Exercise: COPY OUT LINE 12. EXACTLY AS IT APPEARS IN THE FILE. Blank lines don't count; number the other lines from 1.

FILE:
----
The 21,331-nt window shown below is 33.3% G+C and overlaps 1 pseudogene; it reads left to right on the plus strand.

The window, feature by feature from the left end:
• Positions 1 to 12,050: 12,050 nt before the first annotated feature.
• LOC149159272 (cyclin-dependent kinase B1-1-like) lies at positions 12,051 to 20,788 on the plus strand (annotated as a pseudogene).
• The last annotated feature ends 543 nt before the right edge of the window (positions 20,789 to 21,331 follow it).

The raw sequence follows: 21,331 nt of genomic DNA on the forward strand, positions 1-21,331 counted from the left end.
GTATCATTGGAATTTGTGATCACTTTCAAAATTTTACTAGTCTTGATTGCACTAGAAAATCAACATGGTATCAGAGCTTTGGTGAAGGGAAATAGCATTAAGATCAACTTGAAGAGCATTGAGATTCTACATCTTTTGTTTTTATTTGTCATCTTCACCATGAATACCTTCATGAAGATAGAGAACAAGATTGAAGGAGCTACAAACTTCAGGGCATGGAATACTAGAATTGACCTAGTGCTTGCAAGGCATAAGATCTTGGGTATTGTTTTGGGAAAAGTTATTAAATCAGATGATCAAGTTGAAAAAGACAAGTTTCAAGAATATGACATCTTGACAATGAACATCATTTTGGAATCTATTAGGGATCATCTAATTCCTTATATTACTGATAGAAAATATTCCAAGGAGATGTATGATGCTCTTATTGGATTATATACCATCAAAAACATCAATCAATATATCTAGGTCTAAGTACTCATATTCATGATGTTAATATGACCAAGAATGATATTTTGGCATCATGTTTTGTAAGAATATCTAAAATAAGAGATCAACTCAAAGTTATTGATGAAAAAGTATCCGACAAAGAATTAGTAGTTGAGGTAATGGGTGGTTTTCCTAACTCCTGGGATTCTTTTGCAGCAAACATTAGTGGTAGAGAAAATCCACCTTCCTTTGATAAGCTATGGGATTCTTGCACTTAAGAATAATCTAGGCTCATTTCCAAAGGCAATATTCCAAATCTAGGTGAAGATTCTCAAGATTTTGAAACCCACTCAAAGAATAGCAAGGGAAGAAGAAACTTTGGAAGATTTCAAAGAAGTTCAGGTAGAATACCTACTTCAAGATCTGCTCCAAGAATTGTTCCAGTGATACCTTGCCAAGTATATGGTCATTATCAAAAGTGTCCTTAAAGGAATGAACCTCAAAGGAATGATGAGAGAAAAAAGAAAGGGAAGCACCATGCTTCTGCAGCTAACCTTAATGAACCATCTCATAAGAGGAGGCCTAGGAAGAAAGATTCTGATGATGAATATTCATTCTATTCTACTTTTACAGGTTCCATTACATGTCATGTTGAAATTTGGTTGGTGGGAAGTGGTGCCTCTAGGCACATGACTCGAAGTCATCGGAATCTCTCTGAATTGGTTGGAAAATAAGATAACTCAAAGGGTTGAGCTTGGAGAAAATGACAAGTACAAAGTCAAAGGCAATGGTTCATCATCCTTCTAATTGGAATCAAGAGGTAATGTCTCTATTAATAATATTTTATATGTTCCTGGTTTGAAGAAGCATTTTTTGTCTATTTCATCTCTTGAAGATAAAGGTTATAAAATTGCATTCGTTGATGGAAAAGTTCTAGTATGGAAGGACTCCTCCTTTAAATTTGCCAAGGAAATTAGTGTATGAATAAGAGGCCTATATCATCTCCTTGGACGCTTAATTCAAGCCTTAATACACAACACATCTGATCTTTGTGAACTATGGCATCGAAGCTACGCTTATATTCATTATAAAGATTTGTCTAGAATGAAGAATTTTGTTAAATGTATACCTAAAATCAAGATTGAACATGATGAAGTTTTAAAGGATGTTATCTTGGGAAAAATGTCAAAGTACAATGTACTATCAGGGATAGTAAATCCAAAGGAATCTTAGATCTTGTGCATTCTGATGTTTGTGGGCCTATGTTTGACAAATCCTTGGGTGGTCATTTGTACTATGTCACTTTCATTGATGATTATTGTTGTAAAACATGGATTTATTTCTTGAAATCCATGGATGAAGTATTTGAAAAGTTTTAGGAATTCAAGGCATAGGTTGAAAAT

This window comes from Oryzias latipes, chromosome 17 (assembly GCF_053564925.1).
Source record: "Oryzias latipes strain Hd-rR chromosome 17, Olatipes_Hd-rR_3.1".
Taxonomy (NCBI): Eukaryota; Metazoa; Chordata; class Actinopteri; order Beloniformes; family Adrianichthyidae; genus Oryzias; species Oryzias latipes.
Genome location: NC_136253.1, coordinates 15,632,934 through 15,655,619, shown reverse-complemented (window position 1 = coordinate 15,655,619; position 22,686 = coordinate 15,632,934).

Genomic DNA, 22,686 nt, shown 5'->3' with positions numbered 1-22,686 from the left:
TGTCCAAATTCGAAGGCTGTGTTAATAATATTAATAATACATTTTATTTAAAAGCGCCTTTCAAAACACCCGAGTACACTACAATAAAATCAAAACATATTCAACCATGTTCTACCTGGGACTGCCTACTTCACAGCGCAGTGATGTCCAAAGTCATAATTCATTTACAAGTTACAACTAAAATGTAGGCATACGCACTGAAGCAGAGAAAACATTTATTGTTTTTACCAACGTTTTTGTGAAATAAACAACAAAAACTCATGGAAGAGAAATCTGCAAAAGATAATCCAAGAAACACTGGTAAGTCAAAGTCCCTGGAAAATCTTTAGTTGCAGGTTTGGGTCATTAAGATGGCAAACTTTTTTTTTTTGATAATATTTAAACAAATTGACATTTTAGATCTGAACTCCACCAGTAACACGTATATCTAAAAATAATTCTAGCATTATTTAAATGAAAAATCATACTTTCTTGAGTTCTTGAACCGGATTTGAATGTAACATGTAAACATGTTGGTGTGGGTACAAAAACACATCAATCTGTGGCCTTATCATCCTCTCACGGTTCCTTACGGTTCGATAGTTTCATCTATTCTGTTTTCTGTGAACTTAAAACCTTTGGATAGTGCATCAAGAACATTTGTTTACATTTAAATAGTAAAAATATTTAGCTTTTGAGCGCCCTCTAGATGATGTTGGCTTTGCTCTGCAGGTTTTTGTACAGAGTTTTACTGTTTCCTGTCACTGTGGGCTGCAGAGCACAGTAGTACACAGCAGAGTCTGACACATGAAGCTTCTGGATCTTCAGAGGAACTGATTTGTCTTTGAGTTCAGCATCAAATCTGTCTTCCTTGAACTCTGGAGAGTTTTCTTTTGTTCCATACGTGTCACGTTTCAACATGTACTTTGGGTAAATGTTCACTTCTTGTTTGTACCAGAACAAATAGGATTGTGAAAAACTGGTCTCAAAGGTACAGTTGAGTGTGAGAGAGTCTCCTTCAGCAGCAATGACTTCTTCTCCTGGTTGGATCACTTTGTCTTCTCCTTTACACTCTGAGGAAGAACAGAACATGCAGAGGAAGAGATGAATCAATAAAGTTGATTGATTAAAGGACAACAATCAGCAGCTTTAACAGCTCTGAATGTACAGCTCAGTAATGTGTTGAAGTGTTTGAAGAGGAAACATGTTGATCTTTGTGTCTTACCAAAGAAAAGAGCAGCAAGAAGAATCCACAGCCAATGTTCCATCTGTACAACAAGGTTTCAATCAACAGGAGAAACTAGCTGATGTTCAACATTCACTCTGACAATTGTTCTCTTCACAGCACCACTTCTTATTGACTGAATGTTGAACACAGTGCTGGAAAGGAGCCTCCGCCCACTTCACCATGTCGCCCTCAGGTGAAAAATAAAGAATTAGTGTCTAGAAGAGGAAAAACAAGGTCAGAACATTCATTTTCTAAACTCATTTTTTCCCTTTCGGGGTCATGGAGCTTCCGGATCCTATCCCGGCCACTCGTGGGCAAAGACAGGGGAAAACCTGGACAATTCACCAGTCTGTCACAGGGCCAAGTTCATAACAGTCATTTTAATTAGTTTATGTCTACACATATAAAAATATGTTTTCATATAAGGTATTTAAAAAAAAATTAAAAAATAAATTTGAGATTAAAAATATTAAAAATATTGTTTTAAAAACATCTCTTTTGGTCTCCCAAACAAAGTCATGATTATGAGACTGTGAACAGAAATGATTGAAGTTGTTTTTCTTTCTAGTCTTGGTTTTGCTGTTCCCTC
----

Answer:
Genomic DNA, 22,686 nt, shown 5'->3' with positions numbered 1-22,686 from the left: